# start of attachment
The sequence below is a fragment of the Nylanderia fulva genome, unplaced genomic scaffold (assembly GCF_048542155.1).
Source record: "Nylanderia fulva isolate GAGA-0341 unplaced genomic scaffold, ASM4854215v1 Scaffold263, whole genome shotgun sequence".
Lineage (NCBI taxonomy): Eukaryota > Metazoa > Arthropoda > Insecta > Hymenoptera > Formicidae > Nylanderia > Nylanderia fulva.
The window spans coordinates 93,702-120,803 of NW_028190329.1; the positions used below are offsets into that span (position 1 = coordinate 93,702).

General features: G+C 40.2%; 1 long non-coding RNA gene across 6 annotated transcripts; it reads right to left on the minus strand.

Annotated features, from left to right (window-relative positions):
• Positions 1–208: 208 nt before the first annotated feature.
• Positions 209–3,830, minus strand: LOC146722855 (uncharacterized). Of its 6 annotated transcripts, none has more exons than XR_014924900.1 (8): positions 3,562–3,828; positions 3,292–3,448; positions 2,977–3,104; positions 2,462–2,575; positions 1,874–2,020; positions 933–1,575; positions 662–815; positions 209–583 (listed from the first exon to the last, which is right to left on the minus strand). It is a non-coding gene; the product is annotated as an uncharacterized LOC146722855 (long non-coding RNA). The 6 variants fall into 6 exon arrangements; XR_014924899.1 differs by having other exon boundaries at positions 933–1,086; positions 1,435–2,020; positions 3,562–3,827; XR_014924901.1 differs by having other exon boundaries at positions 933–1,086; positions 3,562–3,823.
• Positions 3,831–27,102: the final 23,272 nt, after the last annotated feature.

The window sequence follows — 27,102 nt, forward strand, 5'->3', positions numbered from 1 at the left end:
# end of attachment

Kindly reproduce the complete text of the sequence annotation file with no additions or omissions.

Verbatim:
The sequence below is a fragment of the Nylanderia fulva genome, unplaced genomic scaffold (assembly GCF_048542155.1).
Source record: "Nylanderia fulva isolate GAGA-0341 unplaced genomic scaffold, ASM4854215v1 Scaffold263, whole genome shotgun sequence".
Lineage (NCBI taxonomy): Eukaryota > Metazoa > Arthropoda > Insecta > Hymenoptera > Formicidae > Nylanderia > Nylanderia fulva.
The window spans coordinates 93,702-120,803 of NW_028190329.1; the positions used below are offsets into that span (position 1 = coordinate 93,702).

General features: G+C 40.2%; 1 long non-coding RNA gene across 6 annotated transcripts; it reads right to left on the minus strand.

Annotated features, from left to right (window-relative positions):
• Positions 1–208: 208 nt before the first annotated feature.
• Positions 209–3,830, minus strand: LOC146722855 (uncharacterized). Of its 6 annotated transcripts, none has more exons than XR_014924900.1 (8): positions 3,562–3,828; positions 3,292–3,448; positions 2,977–3,104; positions 2,462–2,575; positions 1,874–2,020; positions 933–1,575; positions 662–815; positions 209–583 (listed from the first exon to the last, which is right to left on the minus strand). It is a non-coding gene; the product is annotated as an uncharacterized LOC146722855 (long non-coding RNA). The 6 variants fall into 6 exon arrangements; XR_014924899.1 differs by having other exon boundaries at positions 933–1,086; positions 1,435–2,020; positions 3,562–3,827; XR_014924901.1 differs by having other exon boundaries at positions 933–1,086; positions 3,562–3,823.
• Positions 3,831–27,102: the final 23,272 nt, after the last annotated feature.

The window sequence follows — 27,102 nt, forward strand, 5'->3', positions numbered from 1 at the left end: